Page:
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significantly effect (P >0.05) on lignin content. Contrast test indicated that NDF content of the corn stover treated with Trichoderma sp or P. chrysosporium was significantly lower than NDF content of control. The NDF content of corn stover treated with Trichoderma sp was not significantly different from that of corn stover treated with P. chrysosporium. NDF content of corn stover were reduced with the increased incubation time, either for those treated with Trichoderma sp. or P. chrysosporium. The reduction of NDF, which is a cell wall component, means that there is an increase in cell content of the corn stover. This is due to the Trichoderma sp. and P. chrysosporium which produce extracellular enzymes that have loosen the lignocellulose and lignohemicellulose bonds, that the more digestible fractions become available. Wheat stover inoculated with Trichoderma harsianum isolate T447 can reduce the fiber fraction and increase the digestibility of dry and organic materials[10]. Lignin biodegradation of cacao shells inoculated with P. chrysosporium can result in fiber fraction component in the substrate. NDF and ADF content during the fermentation subject to fluctuant changes that is influenced by fermentation time [11]. Contrast test indicated that ADF content of corn stover treated with Trichoderma sp or P. chrysosporium was significantly higher than that of control. The NDF content of corn stover treated with Trichoderma sp. was not significantly different from that of treated with P. chrysosporium. Palm oilcake inoculated with Trichoderma reseei of 2.13 x 106 cfu at medium thickness of 2 cm, the NDF content was 72.42% and ADF was 49.45%, compared to 68.61% and 51.57%, respectively, for 3 cm of medium thickness [12]. Contrast test indicated that cellulose content of corn stover treated with Trichoderma sp. was not significantly different from control, but those treated with P. chrysosporium was significantly higher in cellulose content than control. Cellulose content of the corn stover treated with Trichoderma sp. was not significantly different from that of corn stover treated with P. chrysosporium. Cellulosa content of the corn stover treated with Trichoderma sp. increased at incubation time of two weeks. Cellulose content of the corn stover treated with P. chrysosporium for one or two weeks showed an increase. Bagasse inoculated with Trichoderma viride F-164 has an increase in protein, cellulose, hemicellulose, and ash content, and decrease in ADF, NDF, and acid detergent lignin (ADL) content [13]. Wheat stover treated with P. pulmonarius has an increase in organic material, soluble carbohydrates, and modified fiber structures[14]. Contrast test indicated that hemicellulose content of the corn stover treated with Trichoderma sp. or P. chrysosporium was significantly lower than that of control. The hemicellulose content of the corn stover treated by either Trichoderma sp. or P. chrysosporium decreased compared to control (T0). This decreased hemicellulose content was possibly due to both of these fungi utilized it to fulfill their nutrient needs for growth. Between the cellulose and hemicellulose, Trichoderma sp. and P. chrysosporium seemed utilize more the hemicellulose than cellulose. Corn stover treated with Trichoderma reseei has an increase in crude protein and ash content, decrease in NDF, ADF, ADL, and hemicellulose content [14]. The cacao shell fermented with P. chrysosporium has an increased cellulose content of 37.32% compared to 30.42% for control, but decreased hemicellulose content (2.44%) compared to control (6.66%)

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[15]. Lignin content of the corn stover treated eitther by Trichoderma sp. or P. chrysosporium at different incubation time were similar, but there was a trend for decreased content at incubation time of one and two weeks for Trichoderma sp. and one week for P. chrysosporium. Contrast test indicated that lignin content of corn stover treated with Trichoderma sp. or P. chrysosporium was not significantly different from that of control. Lignin content of the corn stover treated with Trochoderma sp. was not different from that of treated with P. chrysosporium. Contrast test indicated that AIA content of the corn stover treated with Trichoderma sp. or P. chrysosporium was significantly higher than that of control. AIA content of the corn stover treated with Trihoderma sp. was significantly higher than that of corn stover treated with P. chrysosporium. Increased AIA content of corn stover was due to the Trichoderma sp. or P. chrysosporium growth containing chitin. Contrast test indicated that protein content of the corn stover treated with Trichoderma sp. or P. chrysosporium was significantly higher than that of control. Protein content of the corn stover treated with Trichoderma sp. was significantly higher than that of treated with P. chrysosporium. Protein content of corn stover treated with either Trichoderma sp. or P. chrysosporium increased compared to control at incubation time of one, two, and three weeks. Both of these fungi had broken down the complex components of corn stover including the cell wall containing nitrogen. Corn stover inoculated with 15% Trichoderma viride and incubated for 21 days had increased protein from 6.52% to 10.28%, but decreased NDF from 64.27% to 55.39%, ADF from 44.49% to 37.77%, hemicellulose from 19.78 to 18.02% [16]. The crude protein of cacao shell inoculated with P. chrysosporium and incubated for 15 days increased from 8.57% to 11.52%, with decreased crude fiber from 44.21% to 29.94%, and increase ash content from 6.79% to 7.12% [11]. The increased protein content was due to bioconversion of organic materials that had been broken down into one of the fungi body components. Secondary metabolite secretions such as extracellular enzymes by the fungi also contributed to the increased protein content of treated corn stover. Response test for the corn stover treated with Trichoderma sp. at different incubation time indicated a linear response to NDF and hemicellulose and quadratic response to crude protein, whereas the corn stover treated with P. chrysosporium indicated a linear response to NDF, cellulose, and AIA. This suggested that the best crude protein and fiber fraction was achieved for corn stover treated with Trichoderma sp. at two weeks incubation time, whereas for those treated with P. chrysosporium was at one, two, or three weeks.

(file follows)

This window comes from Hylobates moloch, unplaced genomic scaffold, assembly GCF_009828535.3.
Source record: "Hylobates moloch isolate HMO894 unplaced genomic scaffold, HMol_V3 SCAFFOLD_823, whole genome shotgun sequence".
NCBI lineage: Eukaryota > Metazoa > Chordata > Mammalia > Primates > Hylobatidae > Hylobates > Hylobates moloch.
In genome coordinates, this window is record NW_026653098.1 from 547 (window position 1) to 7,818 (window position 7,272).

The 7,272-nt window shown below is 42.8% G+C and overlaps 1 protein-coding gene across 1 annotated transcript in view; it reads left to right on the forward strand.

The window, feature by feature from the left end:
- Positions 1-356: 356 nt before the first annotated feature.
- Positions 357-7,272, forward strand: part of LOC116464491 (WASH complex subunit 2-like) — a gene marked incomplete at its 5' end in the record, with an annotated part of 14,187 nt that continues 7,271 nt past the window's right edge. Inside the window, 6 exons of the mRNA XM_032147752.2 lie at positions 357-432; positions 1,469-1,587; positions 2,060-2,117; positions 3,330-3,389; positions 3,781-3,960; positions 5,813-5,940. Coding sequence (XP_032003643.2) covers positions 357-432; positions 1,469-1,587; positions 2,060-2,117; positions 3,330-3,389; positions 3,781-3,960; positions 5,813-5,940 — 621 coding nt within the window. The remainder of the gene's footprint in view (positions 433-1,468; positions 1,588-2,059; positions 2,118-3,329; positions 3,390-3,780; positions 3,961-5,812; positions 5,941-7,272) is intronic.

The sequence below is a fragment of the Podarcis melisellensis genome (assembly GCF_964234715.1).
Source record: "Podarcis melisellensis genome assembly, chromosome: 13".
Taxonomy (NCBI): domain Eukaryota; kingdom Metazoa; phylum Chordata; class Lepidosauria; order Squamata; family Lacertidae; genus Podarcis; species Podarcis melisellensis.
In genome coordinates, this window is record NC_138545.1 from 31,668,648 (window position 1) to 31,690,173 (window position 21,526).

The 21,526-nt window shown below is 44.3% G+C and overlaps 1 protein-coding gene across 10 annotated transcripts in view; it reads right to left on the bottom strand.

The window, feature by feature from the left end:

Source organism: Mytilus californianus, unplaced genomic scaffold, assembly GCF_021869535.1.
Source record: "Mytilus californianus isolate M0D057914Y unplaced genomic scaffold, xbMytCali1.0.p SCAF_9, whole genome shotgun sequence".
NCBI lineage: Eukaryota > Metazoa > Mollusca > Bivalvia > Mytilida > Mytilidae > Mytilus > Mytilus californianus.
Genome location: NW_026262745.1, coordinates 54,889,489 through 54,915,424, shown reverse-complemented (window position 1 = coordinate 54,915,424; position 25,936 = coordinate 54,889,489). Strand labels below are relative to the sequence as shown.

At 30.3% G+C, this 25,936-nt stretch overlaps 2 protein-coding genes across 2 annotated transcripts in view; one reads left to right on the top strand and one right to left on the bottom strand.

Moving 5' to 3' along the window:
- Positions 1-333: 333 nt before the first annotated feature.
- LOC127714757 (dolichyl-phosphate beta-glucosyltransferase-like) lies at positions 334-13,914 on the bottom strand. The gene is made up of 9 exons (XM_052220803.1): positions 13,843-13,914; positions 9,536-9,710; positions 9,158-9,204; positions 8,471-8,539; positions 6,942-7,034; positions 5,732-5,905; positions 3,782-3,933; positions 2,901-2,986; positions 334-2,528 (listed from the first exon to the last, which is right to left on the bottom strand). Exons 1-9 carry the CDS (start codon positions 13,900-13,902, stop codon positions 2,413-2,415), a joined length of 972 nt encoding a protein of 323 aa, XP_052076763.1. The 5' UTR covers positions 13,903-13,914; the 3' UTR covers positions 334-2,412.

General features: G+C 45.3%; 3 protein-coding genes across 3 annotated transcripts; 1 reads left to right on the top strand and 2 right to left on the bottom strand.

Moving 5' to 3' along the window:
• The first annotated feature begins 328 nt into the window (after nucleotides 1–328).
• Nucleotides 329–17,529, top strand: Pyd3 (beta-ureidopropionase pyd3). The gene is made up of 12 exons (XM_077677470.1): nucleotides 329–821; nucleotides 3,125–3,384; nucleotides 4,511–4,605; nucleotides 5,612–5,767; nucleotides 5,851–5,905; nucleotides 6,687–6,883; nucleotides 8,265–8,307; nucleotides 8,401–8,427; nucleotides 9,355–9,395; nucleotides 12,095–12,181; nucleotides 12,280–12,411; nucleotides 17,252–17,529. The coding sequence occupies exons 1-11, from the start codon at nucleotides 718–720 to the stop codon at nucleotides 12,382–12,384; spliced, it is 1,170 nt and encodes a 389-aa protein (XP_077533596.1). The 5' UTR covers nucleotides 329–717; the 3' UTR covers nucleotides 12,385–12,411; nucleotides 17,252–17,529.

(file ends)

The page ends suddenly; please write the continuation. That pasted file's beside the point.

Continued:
4 CONCLUSION Crude protein and fiber fraction of the corn stover treated with Trochoderma sp. or P. chrysosporium were better than untreated. The best fiber fraction and highest crude protein was achieved with 5% Trichoderma sp. and incubation time of two weeks.

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Crude protein and fiber fraction of corn stover inoculated by fungi trichoderma sp and phanerochaete